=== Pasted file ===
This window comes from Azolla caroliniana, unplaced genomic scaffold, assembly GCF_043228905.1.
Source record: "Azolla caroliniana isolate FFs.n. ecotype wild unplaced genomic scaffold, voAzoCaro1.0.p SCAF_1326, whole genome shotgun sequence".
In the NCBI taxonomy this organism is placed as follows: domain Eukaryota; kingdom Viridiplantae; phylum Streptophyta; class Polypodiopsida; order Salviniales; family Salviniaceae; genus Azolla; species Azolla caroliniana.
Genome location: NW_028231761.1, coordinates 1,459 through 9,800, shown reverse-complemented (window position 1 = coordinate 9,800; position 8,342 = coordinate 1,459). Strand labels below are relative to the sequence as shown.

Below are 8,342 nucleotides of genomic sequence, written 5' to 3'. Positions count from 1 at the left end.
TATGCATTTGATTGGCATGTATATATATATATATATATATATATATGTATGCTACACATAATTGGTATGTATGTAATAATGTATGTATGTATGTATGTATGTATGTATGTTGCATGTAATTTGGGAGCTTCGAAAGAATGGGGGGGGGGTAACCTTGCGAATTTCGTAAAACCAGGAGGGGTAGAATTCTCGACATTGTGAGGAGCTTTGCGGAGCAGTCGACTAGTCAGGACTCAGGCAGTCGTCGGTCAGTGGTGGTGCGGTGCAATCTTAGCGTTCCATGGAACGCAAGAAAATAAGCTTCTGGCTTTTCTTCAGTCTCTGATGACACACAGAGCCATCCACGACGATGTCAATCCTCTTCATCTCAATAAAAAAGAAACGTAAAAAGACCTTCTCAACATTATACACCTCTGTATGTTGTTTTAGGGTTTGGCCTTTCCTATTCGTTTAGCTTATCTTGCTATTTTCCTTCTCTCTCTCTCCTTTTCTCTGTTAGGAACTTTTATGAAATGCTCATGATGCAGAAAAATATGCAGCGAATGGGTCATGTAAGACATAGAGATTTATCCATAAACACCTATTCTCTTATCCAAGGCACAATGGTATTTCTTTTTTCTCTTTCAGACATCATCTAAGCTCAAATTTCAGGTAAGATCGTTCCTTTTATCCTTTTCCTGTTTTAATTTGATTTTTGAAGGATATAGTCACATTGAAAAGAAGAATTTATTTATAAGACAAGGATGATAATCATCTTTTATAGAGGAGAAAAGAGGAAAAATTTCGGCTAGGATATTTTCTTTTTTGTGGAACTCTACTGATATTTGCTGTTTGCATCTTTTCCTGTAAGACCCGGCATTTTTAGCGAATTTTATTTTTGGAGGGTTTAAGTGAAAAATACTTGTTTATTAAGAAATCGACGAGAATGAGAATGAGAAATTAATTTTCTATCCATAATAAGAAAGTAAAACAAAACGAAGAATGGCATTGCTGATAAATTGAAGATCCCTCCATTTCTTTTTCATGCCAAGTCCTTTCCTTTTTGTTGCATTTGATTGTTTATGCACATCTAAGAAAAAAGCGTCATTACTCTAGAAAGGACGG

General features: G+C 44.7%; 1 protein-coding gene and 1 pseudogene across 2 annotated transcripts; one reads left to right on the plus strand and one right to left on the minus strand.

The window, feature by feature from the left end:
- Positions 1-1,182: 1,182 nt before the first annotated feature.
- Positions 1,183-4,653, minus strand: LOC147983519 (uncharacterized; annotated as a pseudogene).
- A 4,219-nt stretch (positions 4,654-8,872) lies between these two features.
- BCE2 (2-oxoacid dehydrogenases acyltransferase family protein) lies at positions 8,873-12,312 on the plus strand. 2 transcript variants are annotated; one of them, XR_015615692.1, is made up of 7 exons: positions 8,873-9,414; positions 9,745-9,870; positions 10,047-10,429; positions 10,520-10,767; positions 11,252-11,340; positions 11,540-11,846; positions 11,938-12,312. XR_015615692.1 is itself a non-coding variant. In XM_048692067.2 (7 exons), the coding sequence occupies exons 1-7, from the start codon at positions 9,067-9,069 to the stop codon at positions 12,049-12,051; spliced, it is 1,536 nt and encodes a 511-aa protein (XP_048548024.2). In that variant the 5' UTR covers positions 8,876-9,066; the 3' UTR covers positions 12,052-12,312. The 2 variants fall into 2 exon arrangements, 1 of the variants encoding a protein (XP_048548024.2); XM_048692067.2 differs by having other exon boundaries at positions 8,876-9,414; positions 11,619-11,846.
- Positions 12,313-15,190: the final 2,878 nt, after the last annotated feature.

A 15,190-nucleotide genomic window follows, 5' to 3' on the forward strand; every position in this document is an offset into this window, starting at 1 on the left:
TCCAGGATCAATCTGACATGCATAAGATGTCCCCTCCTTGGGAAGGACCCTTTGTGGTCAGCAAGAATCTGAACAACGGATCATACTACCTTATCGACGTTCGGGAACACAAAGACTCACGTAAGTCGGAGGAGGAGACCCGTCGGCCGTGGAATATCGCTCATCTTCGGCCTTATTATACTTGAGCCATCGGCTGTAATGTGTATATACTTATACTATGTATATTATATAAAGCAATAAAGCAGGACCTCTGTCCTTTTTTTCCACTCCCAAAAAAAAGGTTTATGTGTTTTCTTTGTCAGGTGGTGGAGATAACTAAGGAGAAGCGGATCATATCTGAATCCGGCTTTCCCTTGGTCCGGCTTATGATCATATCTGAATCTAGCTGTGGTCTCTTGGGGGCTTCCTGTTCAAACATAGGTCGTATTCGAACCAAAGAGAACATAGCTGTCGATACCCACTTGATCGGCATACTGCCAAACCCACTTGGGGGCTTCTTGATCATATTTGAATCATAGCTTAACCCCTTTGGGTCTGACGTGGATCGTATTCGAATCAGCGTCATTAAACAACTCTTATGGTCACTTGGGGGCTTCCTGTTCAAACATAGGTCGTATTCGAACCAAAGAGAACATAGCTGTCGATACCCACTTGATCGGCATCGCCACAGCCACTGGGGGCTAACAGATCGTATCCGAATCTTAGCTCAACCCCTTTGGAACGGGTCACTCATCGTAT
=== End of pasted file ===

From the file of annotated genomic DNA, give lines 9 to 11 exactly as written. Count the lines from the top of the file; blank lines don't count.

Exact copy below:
- Positions 1-1,182: 1,182 nt before the first annotated feature.
- Positions 1,183-4,653, minus strand: LOC147983519 (uncharacterized; annotated as a pseudogene).
- A 4,219-nt stretch (positions 4,654-8,872) lies between these two features.